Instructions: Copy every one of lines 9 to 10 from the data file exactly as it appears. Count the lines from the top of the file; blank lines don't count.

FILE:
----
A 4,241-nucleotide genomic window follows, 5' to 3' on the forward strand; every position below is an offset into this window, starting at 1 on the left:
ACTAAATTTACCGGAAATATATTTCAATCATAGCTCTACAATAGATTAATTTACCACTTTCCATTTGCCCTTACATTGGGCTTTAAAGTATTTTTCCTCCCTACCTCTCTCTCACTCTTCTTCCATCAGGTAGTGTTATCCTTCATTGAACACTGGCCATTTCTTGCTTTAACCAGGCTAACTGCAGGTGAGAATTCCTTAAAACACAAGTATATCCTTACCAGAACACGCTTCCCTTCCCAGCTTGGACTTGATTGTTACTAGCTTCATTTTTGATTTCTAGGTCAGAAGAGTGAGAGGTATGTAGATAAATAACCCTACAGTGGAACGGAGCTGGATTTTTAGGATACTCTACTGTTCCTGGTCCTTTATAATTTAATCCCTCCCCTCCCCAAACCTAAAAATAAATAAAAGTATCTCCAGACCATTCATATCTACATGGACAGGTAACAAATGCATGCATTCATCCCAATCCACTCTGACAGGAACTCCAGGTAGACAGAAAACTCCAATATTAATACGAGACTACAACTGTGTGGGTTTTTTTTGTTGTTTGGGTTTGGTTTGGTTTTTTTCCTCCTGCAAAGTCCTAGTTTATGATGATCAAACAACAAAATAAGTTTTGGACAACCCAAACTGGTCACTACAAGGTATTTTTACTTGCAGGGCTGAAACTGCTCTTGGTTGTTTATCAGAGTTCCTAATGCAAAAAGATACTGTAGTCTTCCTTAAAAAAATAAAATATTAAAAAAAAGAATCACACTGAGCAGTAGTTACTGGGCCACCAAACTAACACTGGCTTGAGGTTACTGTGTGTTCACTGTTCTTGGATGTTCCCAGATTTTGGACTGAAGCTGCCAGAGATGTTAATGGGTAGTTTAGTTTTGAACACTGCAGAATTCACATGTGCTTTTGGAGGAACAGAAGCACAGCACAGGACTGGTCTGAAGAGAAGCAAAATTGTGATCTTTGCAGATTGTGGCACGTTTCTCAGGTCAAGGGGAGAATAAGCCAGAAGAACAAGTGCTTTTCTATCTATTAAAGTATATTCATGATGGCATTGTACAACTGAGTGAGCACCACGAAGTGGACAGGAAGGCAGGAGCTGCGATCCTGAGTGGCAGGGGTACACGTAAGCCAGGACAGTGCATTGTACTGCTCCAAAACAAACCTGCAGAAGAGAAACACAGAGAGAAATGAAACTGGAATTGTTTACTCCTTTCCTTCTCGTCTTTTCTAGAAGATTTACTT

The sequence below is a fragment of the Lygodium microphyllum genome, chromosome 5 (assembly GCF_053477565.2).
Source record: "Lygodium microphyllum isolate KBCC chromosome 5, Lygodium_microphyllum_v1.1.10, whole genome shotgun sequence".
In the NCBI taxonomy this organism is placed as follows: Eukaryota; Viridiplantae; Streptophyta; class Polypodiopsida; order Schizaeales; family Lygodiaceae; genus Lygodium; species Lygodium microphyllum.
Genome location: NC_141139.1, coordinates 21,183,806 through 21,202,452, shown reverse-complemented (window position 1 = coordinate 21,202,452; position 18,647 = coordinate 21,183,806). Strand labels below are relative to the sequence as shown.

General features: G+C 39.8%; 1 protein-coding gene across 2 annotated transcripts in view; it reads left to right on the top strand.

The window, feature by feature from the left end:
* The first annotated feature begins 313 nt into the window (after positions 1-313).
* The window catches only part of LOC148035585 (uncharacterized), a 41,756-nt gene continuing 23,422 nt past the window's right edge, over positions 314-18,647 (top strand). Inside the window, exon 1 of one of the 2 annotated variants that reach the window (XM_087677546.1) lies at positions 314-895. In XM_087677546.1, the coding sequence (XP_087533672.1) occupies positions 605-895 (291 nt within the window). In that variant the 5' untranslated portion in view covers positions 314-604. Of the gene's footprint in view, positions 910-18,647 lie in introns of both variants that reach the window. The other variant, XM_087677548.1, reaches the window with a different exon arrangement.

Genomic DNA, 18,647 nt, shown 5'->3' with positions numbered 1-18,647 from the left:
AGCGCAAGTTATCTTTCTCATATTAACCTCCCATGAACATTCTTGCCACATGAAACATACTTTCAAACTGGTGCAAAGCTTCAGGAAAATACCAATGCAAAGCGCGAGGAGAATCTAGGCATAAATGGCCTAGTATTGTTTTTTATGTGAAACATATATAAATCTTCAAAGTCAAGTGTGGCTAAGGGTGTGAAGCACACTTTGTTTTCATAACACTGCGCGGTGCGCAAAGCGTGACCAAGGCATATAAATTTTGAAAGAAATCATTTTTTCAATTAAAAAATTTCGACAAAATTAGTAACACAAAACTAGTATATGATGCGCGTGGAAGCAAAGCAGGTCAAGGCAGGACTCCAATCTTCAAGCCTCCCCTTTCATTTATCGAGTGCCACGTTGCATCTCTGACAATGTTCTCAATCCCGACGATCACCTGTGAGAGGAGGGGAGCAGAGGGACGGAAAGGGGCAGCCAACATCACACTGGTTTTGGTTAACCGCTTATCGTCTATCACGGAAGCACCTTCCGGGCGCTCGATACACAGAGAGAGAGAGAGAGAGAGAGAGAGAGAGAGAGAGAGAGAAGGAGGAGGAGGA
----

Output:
* The first annotated feature begins 313 nt into the window (after positions 1-313).
* The window catches only part of LOC148035585 (uncharacterized), a 41,756-nt gene continuing 23,422 nt past the window's right edge, over positions 314-18,647 (top strand). Inside the window, exon 1 of one of the 2 annotated variants that reach the window (XM_087677546.1) lies at positions 314-895. In XM_087677546.1, the coding sequence (XP_087533672.1) occupies positions 605-895 (291 nt within the window). In that variant the 5' untranslated portion in view covers positions 314-604. Of the gene's footprint in view, positions 910-18,647 lie in introns of both variants that reach the window. The other variant, XM_087677548.1, reaches the window with a different exon arrangement.